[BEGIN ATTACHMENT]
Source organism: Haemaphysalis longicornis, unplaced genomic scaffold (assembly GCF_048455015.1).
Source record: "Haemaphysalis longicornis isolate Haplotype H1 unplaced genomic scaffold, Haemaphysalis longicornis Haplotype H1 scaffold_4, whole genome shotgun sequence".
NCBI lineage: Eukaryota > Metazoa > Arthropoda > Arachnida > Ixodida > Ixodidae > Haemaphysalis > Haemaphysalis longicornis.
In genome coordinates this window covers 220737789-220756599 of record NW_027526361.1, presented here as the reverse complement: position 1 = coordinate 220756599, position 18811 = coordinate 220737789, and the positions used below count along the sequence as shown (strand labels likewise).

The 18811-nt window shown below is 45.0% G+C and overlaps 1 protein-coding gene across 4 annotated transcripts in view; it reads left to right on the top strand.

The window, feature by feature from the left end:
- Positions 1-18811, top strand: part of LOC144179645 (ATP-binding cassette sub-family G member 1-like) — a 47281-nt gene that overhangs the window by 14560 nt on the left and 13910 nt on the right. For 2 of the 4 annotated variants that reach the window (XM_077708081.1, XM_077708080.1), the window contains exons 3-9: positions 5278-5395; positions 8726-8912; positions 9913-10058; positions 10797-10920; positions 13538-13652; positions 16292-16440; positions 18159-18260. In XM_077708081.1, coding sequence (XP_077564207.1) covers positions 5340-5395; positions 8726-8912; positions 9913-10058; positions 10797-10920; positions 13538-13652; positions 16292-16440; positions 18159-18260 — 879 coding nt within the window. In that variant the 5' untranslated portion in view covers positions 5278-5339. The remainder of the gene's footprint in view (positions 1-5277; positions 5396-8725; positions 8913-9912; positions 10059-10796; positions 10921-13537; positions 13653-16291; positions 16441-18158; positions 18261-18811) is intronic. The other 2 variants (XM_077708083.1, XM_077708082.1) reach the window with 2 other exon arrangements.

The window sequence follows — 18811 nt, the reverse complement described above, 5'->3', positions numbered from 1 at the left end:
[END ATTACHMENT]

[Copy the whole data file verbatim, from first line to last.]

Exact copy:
Source organism: Haemaphysalis longicornis, unplaced genomic scaffold (assembly GCF_048455015.1).
Source record: "Haemaphysalis longicornis isolate Haplotype H1 unplaced genomic scaffold, Haemaphysalis longicornis Haplotype H1 scaffold_4, whole genome shotgun sequence".
NCBI lineage: Eukaryota > Metazoa > Arthropoda > Arachnida > Ixodida > Ixodidae > Haemaphysalis > Haemaphysalis longicornis.
In genome coordinates this window covers 220737789-220756599 of record NW_027526361.1, presented here as the reverse complement: position 1 = coordinate 220756599, position 18811 = coordinate 220737789, and the positions used below count along the sequence as shown (strand labels likewise).

The 18811-nt window shown below is 45.0% G+C and overlaps 1 protein-coding gene across 4 annotated transcripts in view; it reads left to right on the top strand.

The window, feature by feature from the left end:
- Positions 1-18811, top strand: part of LOC144179645 (ATP-binding cassette sub-family G member 1-like) — a 47281-nt gene that overhangs the window by 14560 nt on the left and 13910 nt on the right. For 2 of the 4 annotated variants that reach the window (XM_077708081.1, XM_077708080.1), the window contains exons 3-9: positions 5278-5395; positions 8726-8912; positions 9913-10058; positions 10797-10920; positions 13538-13652; positions 16292-16440; positions 18159-18260. In XM_077708081.1, coding sequence (XP_077564207.1) covers positions 5340-5395; positions 8726-8912; positions 9913-10058; positions 10797-10920; positions 13538-13652; positions 16292-16440; positions 18159-18260 — 879 coding nt within the window. In that variant the 5' untranslated portion in view covers positions 5278-5339. The remainder of the gene's footprint in view (positions 1-5277; positions 5396-8725; positions 8913-9912; positions 10059-10796; positions 10921-13537; positions 13653-16291; positions 16441-18158; positions 18261-18811) is intronic. The other 2 variants (XM_077708083.1, XM_077708082.1) reach the window with 2 other exon arrangements.

The window sequence follows — 18811 nt, the reverse complement described above, 5'->3', positions numbered from 1 at the left end: